Ottawa bike politics.
Here’s my current equipment dilemma: I’m switching from my comfortable summer bike to my somewhat cheaper winter bike (sort of like this, but with a different Marin frame as the first one cracked. Oh, so did the second, so this one has a welded aluminum frame). Like most people out, I’m biking around on a $100 frame with $150 of studded tires. I count on everything rusting out.
Here’s a typical conversation:
Me: “For my winter bike, I don’t want to have to bike on studs all season, as they slow me down 25% on my 23km commute. I want replacement wheel I can just swap out depending on the weather.
Other bike geek: “Yeah? I have a spare 7-speed wheel you can have.”
Me: “Yeah, but the OD doesn’t match, and the indexing is off by 0.2mm then”
Other bike geek: “Why not just buy a wheel with an 8-speed hub?”
Me: “I can’t find anything online under $120, and it’ll just get salted out anyway.”
Other bike geek: “Plus, the index alignment won’t match so you’ll need new friction shifters, and there’s the brake pads might need realignment so you’ll have no rear brakes. You could get an identical rear wheel…”
I know maybe one person who would have a similiar conversation about a car. This is not the kind of thing that popularizes cycling. Here’s an ad of the bike I would sell if I could:
Finally, a bike that’ll work year-round, easier to service than a car, and cheaper than driving or transit. No more worries about biking; just grab your helmet and enjoy the segregated lanes that cover our city.
And for everyone wondering about how we’ll bike on snowy paths; more on the White Route in another entry.
I thought I’d explain here the three things I’ll be hacking on at the Ottawa Hackfest tomorrow (from 1-4pm).
This is a port of my Ottawa Biking Problems site for pedestrian purposes. The hope is that this will turn into a tool like OBP that feeds into the city’s Roads and Cycling Advisory Committee, but for pedestrians. The whole Rescue Bronson mess is part of the motivation for this; I’m a supporter but not an organizer.
The discussion and idea for this comes from Charles Akben-Marchand, Lana Stewart (who I have never met face-to-face) and Alex Graham-Hughes, not me. Lana’s registered the domain, and we’re somewhat ready to get started on this. Ideally, I’d do nearly nothing on this after the launch, I’m just too busy with other things.
My goal is to leave City Hall with the app setup in WordPress ready to accept complaints.
That said, I have nothing about pedestrian lobbying, I’m just busy with biking stuff.
A somewhat silent victory of the city’s Open Data program has been the pseudo-release of daily streaming 15-minute increments of the bike counter on Laurier at Metcalfe. There’s already a daily counter, but the resolution is poor and the UI awful. With the better data, you can create some charts like below.
Right now, the incoming CSV files get transferred once a day from Eco-Counter in France, you can see them here. The idea would be to do cute things with it, like a daily tweet or more complete charts.
I feel a bit bad about this, but the City release full SHP files of all the bike routes in Ottawa. This was under heavy pressure from folks like me, and I haven’t done much with them yet.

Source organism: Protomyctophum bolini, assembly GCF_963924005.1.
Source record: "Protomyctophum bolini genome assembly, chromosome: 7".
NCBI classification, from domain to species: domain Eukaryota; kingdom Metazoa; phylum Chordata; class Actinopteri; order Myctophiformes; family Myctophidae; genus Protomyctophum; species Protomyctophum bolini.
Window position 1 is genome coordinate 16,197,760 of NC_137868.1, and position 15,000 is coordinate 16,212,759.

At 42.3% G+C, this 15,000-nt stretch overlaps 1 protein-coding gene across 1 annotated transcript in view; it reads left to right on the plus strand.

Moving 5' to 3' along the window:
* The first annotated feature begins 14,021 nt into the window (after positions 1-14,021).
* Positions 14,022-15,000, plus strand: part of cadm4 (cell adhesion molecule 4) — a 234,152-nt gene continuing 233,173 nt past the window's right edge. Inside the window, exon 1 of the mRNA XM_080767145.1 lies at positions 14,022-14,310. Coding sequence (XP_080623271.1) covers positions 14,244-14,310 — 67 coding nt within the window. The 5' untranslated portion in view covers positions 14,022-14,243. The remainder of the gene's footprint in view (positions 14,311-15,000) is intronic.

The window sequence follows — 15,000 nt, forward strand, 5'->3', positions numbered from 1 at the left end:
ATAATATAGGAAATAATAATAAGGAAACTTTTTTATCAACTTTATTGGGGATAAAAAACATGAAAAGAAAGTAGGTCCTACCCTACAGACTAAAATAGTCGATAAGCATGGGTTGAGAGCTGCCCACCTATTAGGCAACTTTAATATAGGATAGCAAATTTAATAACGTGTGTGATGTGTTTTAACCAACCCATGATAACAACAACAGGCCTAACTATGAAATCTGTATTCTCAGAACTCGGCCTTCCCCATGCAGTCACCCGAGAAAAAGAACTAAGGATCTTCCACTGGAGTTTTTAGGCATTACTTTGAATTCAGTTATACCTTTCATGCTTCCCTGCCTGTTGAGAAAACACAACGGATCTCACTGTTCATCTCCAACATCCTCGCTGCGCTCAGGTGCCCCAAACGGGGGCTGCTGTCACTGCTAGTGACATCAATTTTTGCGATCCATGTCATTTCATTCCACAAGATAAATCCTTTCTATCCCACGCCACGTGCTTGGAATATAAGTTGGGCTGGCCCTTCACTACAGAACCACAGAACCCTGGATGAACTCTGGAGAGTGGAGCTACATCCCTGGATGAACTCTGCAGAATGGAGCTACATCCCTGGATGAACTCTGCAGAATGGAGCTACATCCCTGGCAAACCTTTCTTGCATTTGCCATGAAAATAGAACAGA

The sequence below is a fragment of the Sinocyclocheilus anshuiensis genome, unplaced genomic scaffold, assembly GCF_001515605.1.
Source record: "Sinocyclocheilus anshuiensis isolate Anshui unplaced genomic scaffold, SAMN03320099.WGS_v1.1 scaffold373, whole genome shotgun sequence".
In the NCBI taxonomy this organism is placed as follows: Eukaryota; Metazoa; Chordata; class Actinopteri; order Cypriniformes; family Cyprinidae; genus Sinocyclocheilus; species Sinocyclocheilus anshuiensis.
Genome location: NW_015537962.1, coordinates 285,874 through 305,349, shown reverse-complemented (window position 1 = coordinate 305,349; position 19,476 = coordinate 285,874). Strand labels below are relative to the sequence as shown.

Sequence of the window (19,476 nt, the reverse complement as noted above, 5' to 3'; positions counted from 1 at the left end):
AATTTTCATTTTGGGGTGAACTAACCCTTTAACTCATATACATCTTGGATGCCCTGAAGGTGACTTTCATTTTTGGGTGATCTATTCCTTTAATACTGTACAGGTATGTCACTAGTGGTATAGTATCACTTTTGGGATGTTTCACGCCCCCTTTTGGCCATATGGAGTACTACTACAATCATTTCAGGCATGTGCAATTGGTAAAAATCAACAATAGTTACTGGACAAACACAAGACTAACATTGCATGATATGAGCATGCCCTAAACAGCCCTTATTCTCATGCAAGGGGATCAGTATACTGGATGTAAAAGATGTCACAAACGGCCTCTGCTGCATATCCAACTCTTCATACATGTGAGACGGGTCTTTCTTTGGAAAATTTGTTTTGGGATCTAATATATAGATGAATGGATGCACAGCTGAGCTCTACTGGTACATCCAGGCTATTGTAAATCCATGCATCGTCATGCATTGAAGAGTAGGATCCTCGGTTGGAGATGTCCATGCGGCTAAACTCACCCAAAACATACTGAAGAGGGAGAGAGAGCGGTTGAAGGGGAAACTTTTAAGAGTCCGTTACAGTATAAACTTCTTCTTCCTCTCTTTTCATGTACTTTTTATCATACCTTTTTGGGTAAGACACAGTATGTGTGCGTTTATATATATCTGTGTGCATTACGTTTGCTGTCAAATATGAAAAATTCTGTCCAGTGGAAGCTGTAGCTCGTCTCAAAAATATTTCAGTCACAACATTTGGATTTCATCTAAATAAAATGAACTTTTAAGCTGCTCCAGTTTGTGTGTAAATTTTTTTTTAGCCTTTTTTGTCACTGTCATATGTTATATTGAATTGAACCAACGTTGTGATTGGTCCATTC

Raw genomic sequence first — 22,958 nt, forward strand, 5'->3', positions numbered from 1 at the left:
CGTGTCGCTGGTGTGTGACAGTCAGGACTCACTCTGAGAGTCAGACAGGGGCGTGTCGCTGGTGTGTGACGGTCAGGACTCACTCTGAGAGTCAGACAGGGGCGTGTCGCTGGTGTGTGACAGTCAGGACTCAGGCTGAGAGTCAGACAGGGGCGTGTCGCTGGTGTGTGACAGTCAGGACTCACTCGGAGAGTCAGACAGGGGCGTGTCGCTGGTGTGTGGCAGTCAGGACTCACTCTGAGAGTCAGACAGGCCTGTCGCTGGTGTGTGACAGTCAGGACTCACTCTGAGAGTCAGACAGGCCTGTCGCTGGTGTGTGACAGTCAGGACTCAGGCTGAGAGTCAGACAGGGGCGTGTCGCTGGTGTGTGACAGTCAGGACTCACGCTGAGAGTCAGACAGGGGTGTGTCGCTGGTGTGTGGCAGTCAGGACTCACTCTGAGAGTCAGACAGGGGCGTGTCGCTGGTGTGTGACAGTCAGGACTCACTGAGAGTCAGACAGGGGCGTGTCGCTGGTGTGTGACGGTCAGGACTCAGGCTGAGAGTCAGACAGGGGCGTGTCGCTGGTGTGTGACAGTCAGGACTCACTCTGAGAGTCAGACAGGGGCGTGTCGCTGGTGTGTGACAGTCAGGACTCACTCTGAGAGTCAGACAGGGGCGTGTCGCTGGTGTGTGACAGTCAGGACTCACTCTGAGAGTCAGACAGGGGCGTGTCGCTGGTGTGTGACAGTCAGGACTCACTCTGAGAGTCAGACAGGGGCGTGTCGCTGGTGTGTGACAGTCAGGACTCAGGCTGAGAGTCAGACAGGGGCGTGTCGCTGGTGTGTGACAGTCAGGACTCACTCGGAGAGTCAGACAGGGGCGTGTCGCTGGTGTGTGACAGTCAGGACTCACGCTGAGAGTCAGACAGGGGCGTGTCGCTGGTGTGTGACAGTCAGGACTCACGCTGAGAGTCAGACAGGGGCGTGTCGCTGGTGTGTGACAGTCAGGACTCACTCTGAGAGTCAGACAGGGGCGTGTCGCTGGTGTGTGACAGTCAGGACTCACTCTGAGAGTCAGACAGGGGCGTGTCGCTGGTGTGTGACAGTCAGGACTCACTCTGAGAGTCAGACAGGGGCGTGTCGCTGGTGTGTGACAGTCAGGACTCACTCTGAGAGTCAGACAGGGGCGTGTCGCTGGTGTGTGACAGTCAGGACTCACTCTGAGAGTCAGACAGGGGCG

The idea would be to figure out a crowd sourcing application so we could update it. I’m much more familiar with Google Maps than I am with Open Map or anything else. And I can’t help but think that an online SHP/KML wiki thing exists. Hopefully someone can offer advice on this.
I’ll talk to anyone.
I’ll be the guy with the MacBook Pro and probably a blue bike helmet. I know pretty much all languages except Java, and my entire career is in Linux. Say hello.
I got invited to blog over at the comparatively prestigious Spacing Ottawa, and to hit a significantly broader audience, I put a summary of the Lansdowne bike situation over there.
Here’s a quick review of what came from the open house sponsored by the City of Ottawa, MRC, OSCA and the Glebe Community Association.
For the first half hour or so, various poster boards were put up for guests to see. Then was a somewhat convoluted presentation in front of 100+ attendees on behalf of the city, and then the real entertainment of a Q/A session. There were about 10 people on stage, some GCA + OSCA members, plus Councillor David Chernushenko, Don Stephens (sp?) from MRC, and John Smit from the City. The last two guys got really hammered.
So many people are concerned about parking, few understand that reducing car usage is a way to address that, and that actual sacrifice is required to get there. I know and genuinely believe the city wants to improve their Transportation Demand Management (some people think the D is for ‘Dream’), but I’m not sure they understand what the non-financial investment is. They all seem extremely confident in making 2-3%. You know what I think of that.
My one question (after about an hour of standing up in line; why can’t we have the take-a-number system?) was about working together with the cycling community to do end-to-end bike planning. There was not much of an answer.
Afterwards, by cornering a few of the city folks, they were quite defensive about the QED crossing removal. I don’t think they actually knew what the story was.
I did manage to get them to commit to a face-to-face meeting. These meetings are always hard to get, particularly over something as contentious as Lansdowne. In that way, I should feel lucky. (One day, I’ll blog more about how community activists are made to feel ‘lucky’ for the privilege of doing work that should be done by taxpaying professionals.) I’ll try to blog more on such a meeting later.
The GCA guys worked very hard to put this together, and it was great working with them on this.